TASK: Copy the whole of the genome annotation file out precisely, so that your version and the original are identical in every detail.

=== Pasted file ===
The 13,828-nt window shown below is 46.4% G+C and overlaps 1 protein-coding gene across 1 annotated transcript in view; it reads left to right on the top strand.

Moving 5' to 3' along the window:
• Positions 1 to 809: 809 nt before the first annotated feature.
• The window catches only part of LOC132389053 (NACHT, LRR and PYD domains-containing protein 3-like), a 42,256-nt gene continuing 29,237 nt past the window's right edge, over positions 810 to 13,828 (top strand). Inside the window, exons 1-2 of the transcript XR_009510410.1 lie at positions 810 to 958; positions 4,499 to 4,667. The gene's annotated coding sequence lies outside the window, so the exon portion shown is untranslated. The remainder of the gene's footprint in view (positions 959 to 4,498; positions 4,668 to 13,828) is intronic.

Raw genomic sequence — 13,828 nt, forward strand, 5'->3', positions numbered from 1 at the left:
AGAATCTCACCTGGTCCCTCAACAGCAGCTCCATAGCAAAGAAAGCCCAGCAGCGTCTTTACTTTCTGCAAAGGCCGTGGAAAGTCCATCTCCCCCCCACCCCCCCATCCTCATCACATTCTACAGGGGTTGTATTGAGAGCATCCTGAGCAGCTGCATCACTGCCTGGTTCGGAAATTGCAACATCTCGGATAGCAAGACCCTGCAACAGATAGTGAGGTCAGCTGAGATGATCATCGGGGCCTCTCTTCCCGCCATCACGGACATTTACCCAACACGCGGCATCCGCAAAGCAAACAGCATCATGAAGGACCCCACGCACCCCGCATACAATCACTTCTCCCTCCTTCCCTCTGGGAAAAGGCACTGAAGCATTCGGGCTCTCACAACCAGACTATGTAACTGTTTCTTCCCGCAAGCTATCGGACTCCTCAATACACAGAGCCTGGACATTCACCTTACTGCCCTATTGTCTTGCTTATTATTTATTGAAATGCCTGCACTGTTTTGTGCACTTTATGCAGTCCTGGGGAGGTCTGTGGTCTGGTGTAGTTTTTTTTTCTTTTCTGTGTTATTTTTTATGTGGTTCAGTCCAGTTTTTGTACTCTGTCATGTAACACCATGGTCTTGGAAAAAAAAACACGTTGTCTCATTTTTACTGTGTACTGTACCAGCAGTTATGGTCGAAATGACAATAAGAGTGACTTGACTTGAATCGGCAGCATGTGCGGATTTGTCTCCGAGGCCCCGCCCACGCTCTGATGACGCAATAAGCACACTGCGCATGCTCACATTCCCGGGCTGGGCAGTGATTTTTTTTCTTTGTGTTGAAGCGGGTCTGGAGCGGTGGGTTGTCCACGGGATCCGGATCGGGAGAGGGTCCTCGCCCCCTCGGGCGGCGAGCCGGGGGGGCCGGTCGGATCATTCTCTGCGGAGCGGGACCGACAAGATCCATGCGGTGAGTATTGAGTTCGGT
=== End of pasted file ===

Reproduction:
The 13,828-nt window shown below is 46.4% G+C and overlaps 1 protein-coding gene across 1 annotated transcript in view; it reads left to right on the top strand.

Moving 5' to 3' along the window:
• Positions 1 to 809: 809 nt before the first annotated feature.
• The window catches only part of LOC132389053 (NACHT, LRR and PYD domains-containing protein 3-like), a 42,256-nt gene continuing 29,237 nt past the window's right edge, over positions 810 to 13,828 (top strand). Inside the window, exons 1-2 of the transcript XR_009510410.1 lie at positions 810 to 958; positions 4,499 to 4,667. The gene's annotated coding sequence lies outside the window, so the exon portion shown is untranslated. The remainder of the gene's footprint in view (positions 959 to 4,498; positions 4,668 to 13,828) is intronic.

Raw genomic sequence — 13,828 nt, forward strand, 5'->3', positions numbered from 1 at the left:
AGAATCTCACCTGGTCCCTCAACAGCAGCTCCATAGCAAAGAAAGCCCAGCAGCGTCTTTACTTTCTGCAAAGGCCGTGGAAAGTCCATCTCCCCCCCACCCCCCCATCCTCATCACATTCTACAGGGGTTGTATTGAGAGCATCCTGAGCAGCTGCATCACTGCCTGGTTCGGAAATTGCAACATCTCGGATAGCAAGACCCTGCAACAGATAGTGAGGTCAGCTGAGATGATCATCGGGGCCTCTCTTCCCGCCATCACGGACATTTACCCAACACGCGGCATCCGCAAAGCAAACAGCATCATGAAGGACCCCACGCACCCCGCATACAATCACTTCTCCCTCCTTCCCTCTGGGAAAAGGCACTGAAGCATTCGGGCTCTCACAACCAGACTATGTAACTGTTTCTTCCCGCAAGCTATCGGACTCCTCAATACACAGAGCCTGGACATTCACCTTACTGCCCTATTGTCTTGCTTATTATTTATTGAAATGCCTGCACTGTTTTGTGCACTTTATGCAGTCCTGGGGAGGTCTGTGGTCTGGTGTAGTTTTTTTTTCTTTTCTGTGTTATTTTTTATGTGGTTCAGTCCAGTTTTTGTACTCTGTCATGTAACACCATGGTCTTGGAAAAAAAAACACGTTGTCTCATTTTTACTGTGTACTGTACCAGCAGTTATGGTCGAAATGACAATAAGAGTGACTTGACTTGAATCGGCAGCATGTGCGGATTTGTCTCCGAGGCCCCGCCCACGCTCTGATGACGCAATAAGCACACTGCGCATGCTCACATTCCCGGGCTGGGCAGTGATTTTTTTTCTTTGTGTTGAAGCGGGTCTGGAGCGGTGGGTTGTCCACGGGATCCGGATCGGGAGAGGGTCCTCGCCCCCTCGGGCGGCGAGCCGGGGGGGCCGGTCGGATCATTCTCTGCGGAGCGGGACCGACAAGATCCATGCGGTGAGTATTGAGTTCGGT